Passive intermodulation and base station system performance
Summitek Instruments Sales & Applications
Engineer, James A. Pierson Jr. and Andy Singer, RFSs Director Marketing
& Technical Services for the Americas, explore the challenge of measuring
todays competitive wireless telecommunications industry, network
providers constantly strive to achieve high levels of customer satisfaction
and system capacity. Poor cell site performance can equate toreduced capacity
and poor call quality, which means a loss of income.
One potential cause of poor network performance can be high Passive Intermodulation
(IM) power levels at the base station. Providers can help improve network
performance by carefully selecting components, such as base station antennas,
with low IM responses.
What is passive IM?
Passive IM is similar to Active IM, except that it occurs exclusively
in passive devices. Every passive RF device generates passive IM products
when two or more frequencies are simultaneously present. When these signals
encounter a non-linear device, junction or material, they combine to produce
harmonics of the source frequenciesthe passive IM products.
Typically, it is the odd-ordered IM products that prove most problematicfor
example, the third order IM product (IM3). Should these IM products fall
within the base station receive band, they appear to the receiver as interference.
Once the passive IM power level rises above the noise floor of the receiver,
the system carrier to interference ratio (C/I) becomes adversely impacted.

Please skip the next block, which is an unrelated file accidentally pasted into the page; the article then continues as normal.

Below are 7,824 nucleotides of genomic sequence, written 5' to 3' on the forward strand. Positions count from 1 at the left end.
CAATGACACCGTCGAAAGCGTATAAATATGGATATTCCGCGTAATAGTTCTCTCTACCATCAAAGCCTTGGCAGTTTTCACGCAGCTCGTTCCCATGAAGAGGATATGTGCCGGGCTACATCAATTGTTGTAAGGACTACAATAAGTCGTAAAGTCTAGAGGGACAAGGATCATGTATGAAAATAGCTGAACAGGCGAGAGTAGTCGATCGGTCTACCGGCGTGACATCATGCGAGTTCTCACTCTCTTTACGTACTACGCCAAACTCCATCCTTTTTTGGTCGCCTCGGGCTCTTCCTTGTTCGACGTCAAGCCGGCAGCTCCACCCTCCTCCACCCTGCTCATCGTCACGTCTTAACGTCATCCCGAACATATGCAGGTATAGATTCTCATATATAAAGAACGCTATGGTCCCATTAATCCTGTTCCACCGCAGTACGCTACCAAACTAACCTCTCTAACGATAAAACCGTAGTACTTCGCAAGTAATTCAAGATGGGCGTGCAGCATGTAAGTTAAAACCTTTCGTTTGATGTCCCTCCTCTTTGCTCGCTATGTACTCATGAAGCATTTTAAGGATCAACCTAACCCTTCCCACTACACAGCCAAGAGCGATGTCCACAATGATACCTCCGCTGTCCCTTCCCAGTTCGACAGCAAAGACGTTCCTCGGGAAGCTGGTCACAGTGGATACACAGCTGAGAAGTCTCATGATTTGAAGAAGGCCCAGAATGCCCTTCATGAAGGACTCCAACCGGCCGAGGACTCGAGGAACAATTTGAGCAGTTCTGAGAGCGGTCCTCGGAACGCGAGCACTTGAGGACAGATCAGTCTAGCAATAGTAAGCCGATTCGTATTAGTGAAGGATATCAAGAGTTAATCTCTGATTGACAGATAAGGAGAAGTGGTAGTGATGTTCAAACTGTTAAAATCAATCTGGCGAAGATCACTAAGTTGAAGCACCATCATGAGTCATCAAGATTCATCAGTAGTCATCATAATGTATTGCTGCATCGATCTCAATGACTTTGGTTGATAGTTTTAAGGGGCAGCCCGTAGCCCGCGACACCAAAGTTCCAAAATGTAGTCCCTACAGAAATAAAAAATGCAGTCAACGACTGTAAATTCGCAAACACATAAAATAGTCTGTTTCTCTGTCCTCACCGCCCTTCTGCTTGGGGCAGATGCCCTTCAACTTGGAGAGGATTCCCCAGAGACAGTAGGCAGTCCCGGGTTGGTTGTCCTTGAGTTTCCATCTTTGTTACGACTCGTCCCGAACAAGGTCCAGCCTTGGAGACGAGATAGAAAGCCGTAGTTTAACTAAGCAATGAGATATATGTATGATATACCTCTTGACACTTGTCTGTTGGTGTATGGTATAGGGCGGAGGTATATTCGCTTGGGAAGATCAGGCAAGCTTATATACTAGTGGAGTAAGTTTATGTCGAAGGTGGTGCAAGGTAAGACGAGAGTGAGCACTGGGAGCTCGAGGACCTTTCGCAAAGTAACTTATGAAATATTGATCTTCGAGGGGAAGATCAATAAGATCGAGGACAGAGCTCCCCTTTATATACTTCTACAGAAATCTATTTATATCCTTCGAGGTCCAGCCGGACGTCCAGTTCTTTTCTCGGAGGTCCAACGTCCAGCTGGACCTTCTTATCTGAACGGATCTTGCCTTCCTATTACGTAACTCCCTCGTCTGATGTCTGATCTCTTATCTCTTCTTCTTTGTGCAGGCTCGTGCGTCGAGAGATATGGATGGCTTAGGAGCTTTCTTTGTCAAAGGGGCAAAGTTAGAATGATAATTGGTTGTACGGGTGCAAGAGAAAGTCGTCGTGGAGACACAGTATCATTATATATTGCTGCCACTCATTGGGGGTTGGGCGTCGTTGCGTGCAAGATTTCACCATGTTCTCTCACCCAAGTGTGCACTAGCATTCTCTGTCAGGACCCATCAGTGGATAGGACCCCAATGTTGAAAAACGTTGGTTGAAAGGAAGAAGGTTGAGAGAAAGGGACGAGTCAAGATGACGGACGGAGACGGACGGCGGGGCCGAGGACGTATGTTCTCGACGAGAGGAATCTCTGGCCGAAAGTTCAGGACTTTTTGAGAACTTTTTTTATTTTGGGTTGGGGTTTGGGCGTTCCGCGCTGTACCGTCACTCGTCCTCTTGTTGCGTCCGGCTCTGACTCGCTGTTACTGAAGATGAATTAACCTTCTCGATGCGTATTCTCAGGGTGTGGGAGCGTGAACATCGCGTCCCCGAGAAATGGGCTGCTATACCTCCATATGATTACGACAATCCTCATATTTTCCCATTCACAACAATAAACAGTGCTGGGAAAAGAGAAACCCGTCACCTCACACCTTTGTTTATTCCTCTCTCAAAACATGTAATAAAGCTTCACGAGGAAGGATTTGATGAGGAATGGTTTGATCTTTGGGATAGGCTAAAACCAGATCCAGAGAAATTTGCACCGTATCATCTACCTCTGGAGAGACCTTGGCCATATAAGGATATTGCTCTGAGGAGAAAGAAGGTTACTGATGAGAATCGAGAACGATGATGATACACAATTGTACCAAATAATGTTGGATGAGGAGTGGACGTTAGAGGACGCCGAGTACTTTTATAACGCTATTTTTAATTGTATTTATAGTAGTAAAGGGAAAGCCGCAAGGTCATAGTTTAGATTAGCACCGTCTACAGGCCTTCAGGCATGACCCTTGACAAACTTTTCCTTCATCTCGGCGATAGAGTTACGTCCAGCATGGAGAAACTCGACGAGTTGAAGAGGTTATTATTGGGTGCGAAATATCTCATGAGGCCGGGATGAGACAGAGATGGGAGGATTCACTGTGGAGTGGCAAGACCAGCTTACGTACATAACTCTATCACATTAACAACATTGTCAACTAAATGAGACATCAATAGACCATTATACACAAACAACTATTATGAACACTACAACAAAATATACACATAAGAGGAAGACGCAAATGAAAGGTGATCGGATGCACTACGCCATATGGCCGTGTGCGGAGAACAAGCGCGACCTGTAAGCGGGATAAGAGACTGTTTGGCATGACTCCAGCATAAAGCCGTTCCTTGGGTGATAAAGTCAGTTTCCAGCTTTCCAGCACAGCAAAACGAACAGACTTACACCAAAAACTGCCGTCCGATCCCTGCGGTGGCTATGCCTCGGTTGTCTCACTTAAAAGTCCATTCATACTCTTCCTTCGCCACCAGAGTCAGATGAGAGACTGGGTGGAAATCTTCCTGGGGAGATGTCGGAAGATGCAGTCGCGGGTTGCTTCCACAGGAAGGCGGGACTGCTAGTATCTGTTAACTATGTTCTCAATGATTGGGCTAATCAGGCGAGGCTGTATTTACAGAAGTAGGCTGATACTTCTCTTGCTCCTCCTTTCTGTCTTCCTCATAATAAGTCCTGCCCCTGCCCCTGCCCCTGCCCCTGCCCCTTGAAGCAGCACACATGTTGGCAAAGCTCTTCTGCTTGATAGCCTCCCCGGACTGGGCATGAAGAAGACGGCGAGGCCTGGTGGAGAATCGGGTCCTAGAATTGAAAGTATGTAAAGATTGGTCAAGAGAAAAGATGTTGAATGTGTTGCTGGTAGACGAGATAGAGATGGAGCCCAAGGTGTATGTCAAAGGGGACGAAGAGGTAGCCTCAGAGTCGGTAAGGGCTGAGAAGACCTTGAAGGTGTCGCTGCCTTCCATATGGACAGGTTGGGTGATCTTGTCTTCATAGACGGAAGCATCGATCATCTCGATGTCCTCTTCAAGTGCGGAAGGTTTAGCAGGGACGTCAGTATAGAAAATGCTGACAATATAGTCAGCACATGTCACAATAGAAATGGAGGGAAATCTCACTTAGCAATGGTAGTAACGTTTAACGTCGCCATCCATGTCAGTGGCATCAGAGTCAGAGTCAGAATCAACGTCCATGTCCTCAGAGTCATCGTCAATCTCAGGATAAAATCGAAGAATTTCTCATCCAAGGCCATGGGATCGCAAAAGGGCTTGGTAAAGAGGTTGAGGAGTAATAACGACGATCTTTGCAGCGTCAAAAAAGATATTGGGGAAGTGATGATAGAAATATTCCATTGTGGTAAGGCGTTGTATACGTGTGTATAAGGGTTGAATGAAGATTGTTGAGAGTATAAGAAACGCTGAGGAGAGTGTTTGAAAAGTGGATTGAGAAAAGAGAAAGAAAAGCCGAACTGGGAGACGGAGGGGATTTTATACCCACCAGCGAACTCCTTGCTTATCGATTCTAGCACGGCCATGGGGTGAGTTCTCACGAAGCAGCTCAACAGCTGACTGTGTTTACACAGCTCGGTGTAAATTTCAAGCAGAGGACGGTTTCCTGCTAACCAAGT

As passive IM products typically increase significantly with average transmit
power level, the impact of passive IM on a base station may only become
apparent as the base station approaches its fully loaded state. Just when
the most capacity is needed, the passive IM level can rise up and interfere
with normal base station operation. The result can be a receiver desensitisation
that is independent of the receivers noise floor.
Although most wireless transmit and receive frequency bands are carefully
selected to avoid landing the largest IM products within the receive band,
higher order IM productsthe fifth, seventh and ninth orderdo
land within some communication bands. More frequently, IM products from
a nearby or co-located competitors site can become troublesome sources
What causes passive IM?
There are several component-based sources of passive IM and unfortunately
their effect can be additive to the systems intrinsic passive IM.
Non-linear devices or materials present an ideal passive IM generation
source. These can include: ferrous metals in RF paths; poorly connected
or aligned parts; poor mechanical junctions; dissimilar metals in direct
contact; poor quality or contaminated component plating and bad solder
Component-level passive IM generation can be minimised during the component
design and production stage by ensuring proper plating, good materials
and avoiding ferrous content materials. Other factors such as the quality
of connector alignment and torquing, cable connector assembly, and mechanical
connections can be controlled during base station installation and maintenance.
Despite the best attempts to minimise these effects, the deployment of
poor quality components in the outside environment can lead to deterioration
of the systems passive IM performance.